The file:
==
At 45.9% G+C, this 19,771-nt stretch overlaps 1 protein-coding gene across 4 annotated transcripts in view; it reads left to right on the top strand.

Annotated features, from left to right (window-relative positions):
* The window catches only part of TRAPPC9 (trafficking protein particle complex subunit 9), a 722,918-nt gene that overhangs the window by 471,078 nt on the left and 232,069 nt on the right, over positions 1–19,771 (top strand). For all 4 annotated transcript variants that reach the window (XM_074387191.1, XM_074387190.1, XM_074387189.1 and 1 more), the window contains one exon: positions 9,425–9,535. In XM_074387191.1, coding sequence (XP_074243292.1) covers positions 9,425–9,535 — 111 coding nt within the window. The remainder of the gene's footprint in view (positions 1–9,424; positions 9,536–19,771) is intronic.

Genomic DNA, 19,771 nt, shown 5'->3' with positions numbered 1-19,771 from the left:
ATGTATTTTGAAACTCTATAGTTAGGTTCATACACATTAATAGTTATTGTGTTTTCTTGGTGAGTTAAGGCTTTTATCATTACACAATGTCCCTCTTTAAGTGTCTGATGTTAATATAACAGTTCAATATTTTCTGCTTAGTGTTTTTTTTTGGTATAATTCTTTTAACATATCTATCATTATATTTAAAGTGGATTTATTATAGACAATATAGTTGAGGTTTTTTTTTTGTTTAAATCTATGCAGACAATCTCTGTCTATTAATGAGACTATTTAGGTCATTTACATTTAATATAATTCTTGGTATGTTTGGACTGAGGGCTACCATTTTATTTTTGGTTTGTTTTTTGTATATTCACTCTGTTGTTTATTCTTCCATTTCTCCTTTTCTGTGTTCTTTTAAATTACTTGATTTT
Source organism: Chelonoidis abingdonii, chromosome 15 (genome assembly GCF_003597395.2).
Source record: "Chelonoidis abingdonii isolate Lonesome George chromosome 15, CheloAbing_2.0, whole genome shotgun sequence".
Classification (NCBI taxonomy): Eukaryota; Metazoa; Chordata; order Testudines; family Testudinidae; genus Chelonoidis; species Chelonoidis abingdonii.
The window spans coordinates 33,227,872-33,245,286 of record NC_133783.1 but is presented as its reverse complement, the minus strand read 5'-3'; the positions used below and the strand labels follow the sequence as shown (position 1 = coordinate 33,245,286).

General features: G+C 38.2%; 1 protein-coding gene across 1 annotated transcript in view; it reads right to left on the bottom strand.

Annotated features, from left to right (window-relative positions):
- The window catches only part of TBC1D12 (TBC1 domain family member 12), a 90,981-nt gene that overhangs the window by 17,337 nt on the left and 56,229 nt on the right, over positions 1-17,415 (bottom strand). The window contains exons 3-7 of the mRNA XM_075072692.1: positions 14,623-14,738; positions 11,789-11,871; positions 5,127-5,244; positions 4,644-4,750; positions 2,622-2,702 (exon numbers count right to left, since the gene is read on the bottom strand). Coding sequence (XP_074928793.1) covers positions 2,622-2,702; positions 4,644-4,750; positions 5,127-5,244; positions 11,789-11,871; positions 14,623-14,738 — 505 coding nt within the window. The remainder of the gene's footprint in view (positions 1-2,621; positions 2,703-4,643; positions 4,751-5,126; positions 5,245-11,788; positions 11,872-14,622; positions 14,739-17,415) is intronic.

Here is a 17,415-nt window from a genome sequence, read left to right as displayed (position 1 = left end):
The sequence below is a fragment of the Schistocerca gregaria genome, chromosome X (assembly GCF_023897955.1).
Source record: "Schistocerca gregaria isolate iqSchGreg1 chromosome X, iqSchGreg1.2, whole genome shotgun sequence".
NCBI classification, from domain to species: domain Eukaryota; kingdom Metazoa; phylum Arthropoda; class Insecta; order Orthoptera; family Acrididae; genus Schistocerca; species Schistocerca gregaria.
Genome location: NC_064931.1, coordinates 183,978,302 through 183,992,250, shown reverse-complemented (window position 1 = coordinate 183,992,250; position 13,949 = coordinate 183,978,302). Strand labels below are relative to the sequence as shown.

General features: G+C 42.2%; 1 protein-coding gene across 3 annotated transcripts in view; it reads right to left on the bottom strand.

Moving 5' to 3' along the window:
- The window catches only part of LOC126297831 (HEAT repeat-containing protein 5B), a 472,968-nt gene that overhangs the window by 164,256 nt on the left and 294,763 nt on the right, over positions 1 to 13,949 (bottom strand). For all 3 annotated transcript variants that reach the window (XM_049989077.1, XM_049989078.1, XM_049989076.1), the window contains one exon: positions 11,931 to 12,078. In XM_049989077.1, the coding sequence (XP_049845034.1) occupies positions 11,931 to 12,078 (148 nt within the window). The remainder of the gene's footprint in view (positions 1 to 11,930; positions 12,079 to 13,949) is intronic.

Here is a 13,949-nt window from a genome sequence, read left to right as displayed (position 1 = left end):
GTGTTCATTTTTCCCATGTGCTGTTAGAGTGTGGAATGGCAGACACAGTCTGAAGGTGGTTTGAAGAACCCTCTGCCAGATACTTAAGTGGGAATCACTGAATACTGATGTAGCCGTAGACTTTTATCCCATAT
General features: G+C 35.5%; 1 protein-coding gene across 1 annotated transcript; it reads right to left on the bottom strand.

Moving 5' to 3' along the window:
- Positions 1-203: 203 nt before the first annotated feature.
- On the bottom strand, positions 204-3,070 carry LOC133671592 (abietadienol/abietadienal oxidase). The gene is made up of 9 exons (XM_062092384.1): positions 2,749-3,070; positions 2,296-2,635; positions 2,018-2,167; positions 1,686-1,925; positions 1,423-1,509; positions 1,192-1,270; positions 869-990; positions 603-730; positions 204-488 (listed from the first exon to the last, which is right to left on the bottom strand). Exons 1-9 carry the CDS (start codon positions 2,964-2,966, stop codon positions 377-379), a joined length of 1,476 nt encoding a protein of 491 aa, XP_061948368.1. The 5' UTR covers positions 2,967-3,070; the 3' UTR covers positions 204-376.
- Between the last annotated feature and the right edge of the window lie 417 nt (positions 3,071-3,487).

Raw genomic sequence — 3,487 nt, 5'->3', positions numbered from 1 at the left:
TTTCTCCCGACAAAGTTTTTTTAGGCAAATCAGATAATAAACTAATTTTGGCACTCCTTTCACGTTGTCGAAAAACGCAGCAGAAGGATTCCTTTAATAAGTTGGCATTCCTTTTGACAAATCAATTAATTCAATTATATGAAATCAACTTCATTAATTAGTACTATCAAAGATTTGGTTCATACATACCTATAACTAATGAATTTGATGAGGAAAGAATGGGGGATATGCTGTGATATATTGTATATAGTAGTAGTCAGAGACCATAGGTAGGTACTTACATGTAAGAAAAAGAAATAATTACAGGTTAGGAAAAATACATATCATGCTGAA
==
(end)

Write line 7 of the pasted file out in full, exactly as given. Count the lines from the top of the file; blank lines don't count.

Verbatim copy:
Source record: "Chelonoidis abingdonii isolate Lonesome George chromosome 15, CheloAbing_2.0, whole genome shotgun sequence".